Texting and the monstrous full stop

By Cassandra Allen

Research from December 2015 suggests my text messages make me sound “insincere and unfriendly”.

Apparently that’s because I punctuate my short messages with a full stop!

Well, I’ll tell you now, my short messages are not very short. They usually contain multiple sentences, with no abbreviations and more than just full stops for punctuation.

Full stops are a fact of life when I’m messaging. And naturally, correct spelling. I’m also pretty keen on emojis to further illustrate my point. But that’s another story.

The research conducted at Binghamton University in New York tested the full stop in a series of exchanges in either text message or handwritten notes.

When the text message replies included a full stop, people rated the response as less sincere than when no punctuation was used. There was no such effect in the handwritten notes.

What’s wrong with punctuating a text message correctly? It’s what I do for a living. I can’t close my proofreader’s eye just because I’m texting.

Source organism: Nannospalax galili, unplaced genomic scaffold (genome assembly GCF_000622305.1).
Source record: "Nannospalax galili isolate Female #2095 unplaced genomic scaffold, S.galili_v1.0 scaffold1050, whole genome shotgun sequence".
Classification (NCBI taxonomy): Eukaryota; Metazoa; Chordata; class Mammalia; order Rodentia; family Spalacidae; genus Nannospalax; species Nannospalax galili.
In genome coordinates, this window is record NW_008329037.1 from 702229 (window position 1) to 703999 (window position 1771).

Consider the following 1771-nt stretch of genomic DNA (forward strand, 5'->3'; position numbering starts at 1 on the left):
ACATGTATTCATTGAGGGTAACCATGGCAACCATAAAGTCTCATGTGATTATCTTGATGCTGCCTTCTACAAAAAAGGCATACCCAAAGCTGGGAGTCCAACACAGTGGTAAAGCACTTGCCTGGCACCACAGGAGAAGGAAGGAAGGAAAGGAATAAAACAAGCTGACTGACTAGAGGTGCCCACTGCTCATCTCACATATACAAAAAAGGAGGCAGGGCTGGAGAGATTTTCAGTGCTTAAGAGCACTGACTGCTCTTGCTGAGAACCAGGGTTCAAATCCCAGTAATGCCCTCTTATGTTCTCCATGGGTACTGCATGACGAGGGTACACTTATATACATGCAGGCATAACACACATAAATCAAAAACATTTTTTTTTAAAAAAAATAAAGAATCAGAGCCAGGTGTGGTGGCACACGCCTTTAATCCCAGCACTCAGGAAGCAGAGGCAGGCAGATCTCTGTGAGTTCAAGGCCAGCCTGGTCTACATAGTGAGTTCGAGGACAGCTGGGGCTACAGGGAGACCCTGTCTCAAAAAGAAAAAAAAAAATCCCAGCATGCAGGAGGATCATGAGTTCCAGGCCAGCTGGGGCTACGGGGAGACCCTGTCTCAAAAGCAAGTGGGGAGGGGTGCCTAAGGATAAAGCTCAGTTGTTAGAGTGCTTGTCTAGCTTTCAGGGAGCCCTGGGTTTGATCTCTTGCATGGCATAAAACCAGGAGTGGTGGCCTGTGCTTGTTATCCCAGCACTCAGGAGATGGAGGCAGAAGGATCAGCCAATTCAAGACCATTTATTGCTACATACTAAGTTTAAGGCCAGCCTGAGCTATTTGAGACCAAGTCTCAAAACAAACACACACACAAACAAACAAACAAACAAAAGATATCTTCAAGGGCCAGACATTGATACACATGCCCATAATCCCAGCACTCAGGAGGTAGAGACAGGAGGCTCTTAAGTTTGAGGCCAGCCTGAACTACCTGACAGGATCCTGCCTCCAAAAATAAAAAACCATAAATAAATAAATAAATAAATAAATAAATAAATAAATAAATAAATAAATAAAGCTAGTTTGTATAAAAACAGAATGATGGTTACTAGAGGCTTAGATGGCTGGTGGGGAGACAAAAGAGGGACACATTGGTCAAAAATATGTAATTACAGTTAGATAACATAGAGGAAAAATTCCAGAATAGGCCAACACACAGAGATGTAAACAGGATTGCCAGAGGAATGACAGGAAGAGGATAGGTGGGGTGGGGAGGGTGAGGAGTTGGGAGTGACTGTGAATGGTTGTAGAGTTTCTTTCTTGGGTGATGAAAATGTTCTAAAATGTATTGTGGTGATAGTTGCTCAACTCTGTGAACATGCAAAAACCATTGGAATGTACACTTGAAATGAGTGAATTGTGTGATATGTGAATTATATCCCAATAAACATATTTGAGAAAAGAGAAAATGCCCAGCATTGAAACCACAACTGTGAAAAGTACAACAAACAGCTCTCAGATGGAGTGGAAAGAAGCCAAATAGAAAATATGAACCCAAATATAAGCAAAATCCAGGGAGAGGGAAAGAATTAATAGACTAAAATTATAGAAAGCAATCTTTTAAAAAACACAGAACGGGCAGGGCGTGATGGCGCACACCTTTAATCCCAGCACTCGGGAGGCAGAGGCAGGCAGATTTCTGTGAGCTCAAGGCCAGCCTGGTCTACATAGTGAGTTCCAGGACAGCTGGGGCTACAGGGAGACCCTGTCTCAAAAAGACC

But equally, I don’t want you to perceive me as heartless because I end my message appropriately. Perhaps I should add a smiley face after every full stop?

Or not. The researchers think the full-of-confidence exclamation mark might save the day. Rather than using a full stop as “an act of psychological warfare against your friends,” they’re following up their research with a theory the exclamation makes your message seem more sincere than no punctuation at all.

Who would’ve known?

The researchers put it down to the absence of face-to-face social cues in text messages. We don’t get to see facial expressions, hear pauses in speech or tone of voice, so punctuation influences the perceived meaning of a message.

All very interesting. But I can’t change my ways. Please, cut me some slack the next time I text you. I’m not a monster, just a stickler for punctuation.